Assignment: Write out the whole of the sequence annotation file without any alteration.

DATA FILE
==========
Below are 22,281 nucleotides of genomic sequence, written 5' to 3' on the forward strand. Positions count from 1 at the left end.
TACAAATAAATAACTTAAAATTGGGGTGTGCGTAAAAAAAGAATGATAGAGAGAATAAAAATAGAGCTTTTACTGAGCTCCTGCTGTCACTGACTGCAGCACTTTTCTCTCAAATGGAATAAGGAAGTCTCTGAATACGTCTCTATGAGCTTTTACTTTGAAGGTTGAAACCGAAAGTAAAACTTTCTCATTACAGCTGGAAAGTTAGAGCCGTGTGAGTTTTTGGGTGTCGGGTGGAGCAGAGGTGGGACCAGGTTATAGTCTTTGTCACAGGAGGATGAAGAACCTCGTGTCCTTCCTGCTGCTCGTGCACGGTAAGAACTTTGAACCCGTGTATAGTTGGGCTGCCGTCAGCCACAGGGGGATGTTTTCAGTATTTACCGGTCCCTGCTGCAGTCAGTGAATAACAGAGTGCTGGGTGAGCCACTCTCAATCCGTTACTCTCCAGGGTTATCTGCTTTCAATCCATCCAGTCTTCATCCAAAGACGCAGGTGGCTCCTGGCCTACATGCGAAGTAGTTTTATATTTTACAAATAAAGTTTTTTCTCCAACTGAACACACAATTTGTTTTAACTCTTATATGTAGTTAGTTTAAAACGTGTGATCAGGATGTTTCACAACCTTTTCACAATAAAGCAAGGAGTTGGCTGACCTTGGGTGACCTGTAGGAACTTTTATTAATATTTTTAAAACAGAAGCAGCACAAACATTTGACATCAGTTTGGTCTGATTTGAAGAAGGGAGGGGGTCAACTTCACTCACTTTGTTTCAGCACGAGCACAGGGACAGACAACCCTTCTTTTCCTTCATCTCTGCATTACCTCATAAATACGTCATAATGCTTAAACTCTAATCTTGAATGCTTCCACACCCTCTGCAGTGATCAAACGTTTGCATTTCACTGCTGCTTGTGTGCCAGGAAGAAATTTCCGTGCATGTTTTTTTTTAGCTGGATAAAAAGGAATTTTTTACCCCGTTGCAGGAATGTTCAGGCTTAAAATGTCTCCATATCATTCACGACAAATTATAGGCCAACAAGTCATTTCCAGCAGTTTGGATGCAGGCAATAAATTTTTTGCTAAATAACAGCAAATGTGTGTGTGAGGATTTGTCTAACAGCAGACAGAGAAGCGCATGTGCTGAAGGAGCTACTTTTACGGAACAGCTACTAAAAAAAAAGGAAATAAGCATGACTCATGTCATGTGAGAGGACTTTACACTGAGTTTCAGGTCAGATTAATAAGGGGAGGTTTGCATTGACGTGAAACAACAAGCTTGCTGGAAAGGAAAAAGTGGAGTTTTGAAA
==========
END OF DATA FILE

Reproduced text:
Below are 22,281 nucleotides of genomic sequence, written 5' to 3' on the forward strand. Positions count from 1 at the left end.
TACAAATAAATAACTTAAAATTGGGGTGTGCGTAAAAAAAGAATGATAGAGAGAATAAAAATAGAGCTTTTACTGAGCTCCTGCTGTCACTGACTGCAGCACTTTTCTCTCAAATGGAATAAGGAAGTCTCTGAATACGTCTCTATGAGCTTTTACTTTGAAGGTTGAAACCGAAAGTAAAACTTTCTCATTACAGCTGGAAAGTTAGAGCCGTGTGAGTTTTTGGGTGTCGGGTGGAGCAGAGGTGGGACCAGGTTATAGTCTTTGTCACAGGAGGATGAAGAACCTCGTGTCCTTCCTGCTGCTCGTGCACGGTAAGAACTTTGAACCCGTGTATAGTTGGGCTGCCGTCAGCCACAGGGGGATGTTTTCAGTATTTACCGGTCCCTGCTGCAGTCAGTGAATAACAGAGTGCTGGGTGAGCCACTCTCAATCCGTTACTCTCCAGGGTTATCTGCTTTCAATCCATCCAGTCTTCATCCAAAGACGCAGGTGGCTCCTGGCCTACATGCGAAGTAGTTTTATATTTTACAAATAAAGTTTTTTCTCCAACTGAACACACAATTTGTTTTAACTCTTATATGTAGTTAGTTTAAAACGTGTGATCAGGATGTTTCACAACCTTTTCACAATAAAGCAAGGAGTTGGCTGACCTTGGGTGACCTGTAGGAACTTTTATTAATATTTTTAAAACAGAAGCAGCACAAACATTTGACATCAGTTTGGTCTGATTTGAAGAAGGGAGGGGGTCAACTTCACTCACTTTGTTTCAGCACGAGCACAGGGACAGACAACCCTTCTTTTCCTTCATCTCTGCATTACCTCATAAATACGTCATAATGCTTAAACTCTAATCTTGAATGCTTCCACACCCTCTGCAGTGATCAAACGTTTGCATTTCACTGCTGCTTGTGTGCCAGGAAGAAATTTCCGTGCATGTTTTTTTTTAGCTGGATAAAAAGGAATTTTTTACCCCGTTGCAGGAATGTTCAGGCTTAAAATGTCTCCATATCATTCACGACAAATTATAGGCCAACAAGTCATTTCCAGCAGTTTGGATGCAGGCAATAAATTTTTTGCTAAATAACAGCAAATGTGTGTGTGAGGATTTGTCTAACAGCAGACAGAGAAGCGCATGTGCTGAAGGAGCTACTTTTACGGAACAGCTACTAAAAAAAAAGGAAATAAGCATGACTCATGTCATGTGAGAGGACTTTACACTGAGTTTCAGGTCAGATTAATAAGGGGAGGTTTGCATTGACGTGAAACAACAAGCTTGCTGGAAAGGAAAAAGTGGAGTTTTGAAA